I'm happy to feature Lee Upton in The Poet on the Poem here at Blogalicious.
Lee Upton’s sixth collection of poetry, Bottle the Bottles the Bottles the Bottles, recipient of the Open Book Award, appeared in May 2015 from the Cleveland State University Poetry Center. Her poetry has appeared in many publications, including The New Yorker, Atlantic Monthly, The New Republic, Poetry, American Poetry Review, and in editions of Best American Poetry. Her collection of short stories, The Tao of Humiliation, was selected as one of the ”best books of 2014” by Kirkus Reviews, received the BOA Short Fiction Award, was a finalist for the Paterson Prize, and received starred reviews from both Kirkus and Library Journal. She is the author of fourteen books, including the novella The Guide to the Flying Island; the essay collection Swallowing the Sea: On Writing & Ambition Boredom Purity & Secrecy; and four books of literary criticism. She is the Francis A. March Professor of English and Writer-in-Residence at Lafayette College.
Today's poem comes from Bottle the Bottles the Bottles the Bottles.
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The woven reeds, the slats
in the middle of the path—
with the book bag, the shoe,
the empty basket.
Then, the mixed prints in the woods.
Hair shredded on a bush.
Fibers, red and black.
So much for forensics to do,
it wasn’t until well past two
that we found our way
to the end of the path.
There in a cottage
rocked the girl and her family,
sipping tea. Just over their heads
a wolf pelt rippled,
the eyes spinning
in the skinned skull
regarding that domestic economy.
the mother, once out of the story,
now back, with her own daughter,
plus her own mother,
plus two baskets of snacks.
And all of them—that girl and those women—
brimming with so much liberty
none of them even bothered
to turn to the wall and gloat
at that patch of furry kitsch:
Just look at us,
you son of a bitch.
DL: Your poem puts a new spin on the old tale of Little Red Riding Hood. Tell us about the inspiration for this new version. Why a detective story? What is the role of Red Riding Hood’s mother in your poem?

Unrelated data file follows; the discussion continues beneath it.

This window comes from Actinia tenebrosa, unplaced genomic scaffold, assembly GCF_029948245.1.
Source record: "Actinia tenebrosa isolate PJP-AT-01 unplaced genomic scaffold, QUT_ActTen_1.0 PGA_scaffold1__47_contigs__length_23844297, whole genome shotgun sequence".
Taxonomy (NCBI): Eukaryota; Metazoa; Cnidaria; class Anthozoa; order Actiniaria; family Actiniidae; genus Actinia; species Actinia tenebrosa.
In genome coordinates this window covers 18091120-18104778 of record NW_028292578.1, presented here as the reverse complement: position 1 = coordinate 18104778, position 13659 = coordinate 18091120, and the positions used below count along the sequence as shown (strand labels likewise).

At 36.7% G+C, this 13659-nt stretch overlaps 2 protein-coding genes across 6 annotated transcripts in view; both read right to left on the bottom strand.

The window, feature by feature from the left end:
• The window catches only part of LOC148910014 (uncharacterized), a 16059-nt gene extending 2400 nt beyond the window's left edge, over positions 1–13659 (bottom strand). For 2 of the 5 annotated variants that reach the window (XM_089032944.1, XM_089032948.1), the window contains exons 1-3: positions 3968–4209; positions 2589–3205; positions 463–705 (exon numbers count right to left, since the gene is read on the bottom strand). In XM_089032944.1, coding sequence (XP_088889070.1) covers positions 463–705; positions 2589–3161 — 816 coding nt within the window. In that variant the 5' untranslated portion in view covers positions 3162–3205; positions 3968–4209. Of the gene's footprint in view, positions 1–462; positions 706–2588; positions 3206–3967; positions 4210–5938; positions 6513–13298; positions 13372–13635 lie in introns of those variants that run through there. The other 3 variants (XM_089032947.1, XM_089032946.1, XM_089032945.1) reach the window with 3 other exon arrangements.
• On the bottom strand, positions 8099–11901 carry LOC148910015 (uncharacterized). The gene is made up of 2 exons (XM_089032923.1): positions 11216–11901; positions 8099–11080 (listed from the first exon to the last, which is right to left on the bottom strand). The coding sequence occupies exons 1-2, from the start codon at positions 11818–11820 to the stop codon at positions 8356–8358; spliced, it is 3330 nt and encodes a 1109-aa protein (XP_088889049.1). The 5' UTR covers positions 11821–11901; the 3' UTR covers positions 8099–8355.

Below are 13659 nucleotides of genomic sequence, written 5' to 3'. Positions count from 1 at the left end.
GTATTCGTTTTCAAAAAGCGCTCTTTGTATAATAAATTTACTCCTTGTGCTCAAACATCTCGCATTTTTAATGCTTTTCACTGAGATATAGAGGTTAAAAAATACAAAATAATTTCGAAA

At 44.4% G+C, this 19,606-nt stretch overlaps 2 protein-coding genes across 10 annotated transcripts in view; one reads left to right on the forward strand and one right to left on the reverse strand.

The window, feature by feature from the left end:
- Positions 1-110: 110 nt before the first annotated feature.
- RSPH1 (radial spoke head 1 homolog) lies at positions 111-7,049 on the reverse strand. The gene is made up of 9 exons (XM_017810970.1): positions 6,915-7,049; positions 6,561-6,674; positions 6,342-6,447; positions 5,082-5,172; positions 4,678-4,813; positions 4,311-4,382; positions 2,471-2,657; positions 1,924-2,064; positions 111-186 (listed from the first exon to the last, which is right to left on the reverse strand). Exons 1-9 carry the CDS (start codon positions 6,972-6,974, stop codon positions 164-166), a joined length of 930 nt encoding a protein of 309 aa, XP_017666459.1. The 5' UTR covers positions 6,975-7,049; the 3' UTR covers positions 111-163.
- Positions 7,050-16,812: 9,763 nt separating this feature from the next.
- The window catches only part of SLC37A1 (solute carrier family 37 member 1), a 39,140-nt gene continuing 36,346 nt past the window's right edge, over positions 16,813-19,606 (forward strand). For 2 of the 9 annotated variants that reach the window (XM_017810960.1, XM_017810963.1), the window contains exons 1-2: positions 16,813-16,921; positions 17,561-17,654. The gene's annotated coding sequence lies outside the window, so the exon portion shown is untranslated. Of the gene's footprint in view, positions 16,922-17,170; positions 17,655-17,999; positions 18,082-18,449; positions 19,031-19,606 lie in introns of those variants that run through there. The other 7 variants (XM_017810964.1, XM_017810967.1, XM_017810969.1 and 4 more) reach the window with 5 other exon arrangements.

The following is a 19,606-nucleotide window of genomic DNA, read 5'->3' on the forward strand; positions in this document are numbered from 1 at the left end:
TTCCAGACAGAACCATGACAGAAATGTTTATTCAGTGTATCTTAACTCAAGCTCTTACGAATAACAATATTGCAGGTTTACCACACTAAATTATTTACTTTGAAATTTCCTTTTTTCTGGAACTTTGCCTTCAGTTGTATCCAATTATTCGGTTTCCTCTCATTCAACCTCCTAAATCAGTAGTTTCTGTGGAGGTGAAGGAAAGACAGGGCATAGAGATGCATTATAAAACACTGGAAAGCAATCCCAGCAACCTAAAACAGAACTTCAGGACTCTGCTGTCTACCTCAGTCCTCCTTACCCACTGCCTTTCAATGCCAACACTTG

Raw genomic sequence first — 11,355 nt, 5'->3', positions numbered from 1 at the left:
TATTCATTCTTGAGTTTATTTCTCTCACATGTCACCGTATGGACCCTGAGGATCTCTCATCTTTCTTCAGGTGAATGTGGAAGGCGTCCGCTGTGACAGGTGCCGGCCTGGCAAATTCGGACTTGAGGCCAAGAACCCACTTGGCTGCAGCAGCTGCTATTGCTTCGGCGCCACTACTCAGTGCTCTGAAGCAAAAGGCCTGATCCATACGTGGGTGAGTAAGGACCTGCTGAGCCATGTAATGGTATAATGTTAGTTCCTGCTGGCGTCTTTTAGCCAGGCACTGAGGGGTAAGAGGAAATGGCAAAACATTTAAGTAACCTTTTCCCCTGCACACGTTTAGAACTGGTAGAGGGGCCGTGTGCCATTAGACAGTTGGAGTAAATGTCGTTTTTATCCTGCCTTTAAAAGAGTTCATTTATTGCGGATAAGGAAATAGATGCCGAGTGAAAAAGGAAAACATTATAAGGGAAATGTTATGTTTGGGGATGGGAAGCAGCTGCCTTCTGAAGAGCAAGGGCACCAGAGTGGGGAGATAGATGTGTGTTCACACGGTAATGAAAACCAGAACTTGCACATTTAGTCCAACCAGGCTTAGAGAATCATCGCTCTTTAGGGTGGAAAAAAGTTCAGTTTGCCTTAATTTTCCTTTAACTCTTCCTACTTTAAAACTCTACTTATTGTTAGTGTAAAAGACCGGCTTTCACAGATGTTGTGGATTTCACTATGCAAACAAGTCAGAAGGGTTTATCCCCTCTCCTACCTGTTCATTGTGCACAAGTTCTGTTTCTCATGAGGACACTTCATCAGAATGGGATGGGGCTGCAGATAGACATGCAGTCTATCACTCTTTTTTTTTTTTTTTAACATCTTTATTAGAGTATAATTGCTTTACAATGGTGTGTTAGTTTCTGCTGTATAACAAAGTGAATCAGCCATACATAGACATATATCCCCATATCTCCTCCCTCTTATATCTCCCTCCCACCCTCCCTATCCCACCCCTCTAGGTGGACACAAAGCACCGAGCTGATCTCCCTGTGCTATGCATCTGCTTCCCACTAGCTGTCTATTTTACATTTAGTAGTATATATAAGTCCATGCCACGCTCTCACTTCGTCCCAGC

LU: Fairy tales are so incredibly long-lived and mystery-filled that I find myself attracted to drawing from them when I write. “The Clues” invokes the plot elements of “Little Red Riding Hood” and attempts a transformation of the version of the story that I know best. I wanted to re-imagine the story, allowing the child to save herself and triumph—without the woodcutter. Here the clues lead to a vision of survival, although there is a murder of sorts: the wolf has been skinned, his pelt pegged to the wall. It’s not enough, by the way, for the girl and her mother and grandmother to skin the wolf; they keep the pelt in view and as such display their own capacity for violence.
“The Clues” speaks—even if with an attempt at humor—to a common wish: to defend one’s self and those we love. At the end of the poem, the detectives come upon the unexpected: three generations of women, un-traumatized, celebrating their victory. Like any parent the mother must at some point send her child into the world, with warnings, and the child, like many children, will defy those warnings.
DL: I noticed the predominance of soft i sounds. That vowel sound appears in every stanza, usually multiple times. In stanza 1 there’s “in,” “middle,” “with”; in stanza 2 there’s “mixed,” “prints,” “in,” “forensics.” How consciously was this music crafted? What do you think it adds to the poem?
LU: I didn’t think about that specific form of assonance as I wrote, but I realize now—because of your question—that those sounds ushered me to the final word of the poem, and the little explosion of triumph and disgust and joy that occurs there.
I was aware of how insistent sound repetitions were as I wrote the poem, and I did read the poem aloud after I wrote the first draft. Repetitions draw the poem forward, and determined my choices. Most of the poem—its central drama and many of the sound effects— appeared in the initial draft. That’s highly unusual for me; I tend to write many drafts. Subsequent drafts for this poem amounted to adjustments more than full-scale revisions.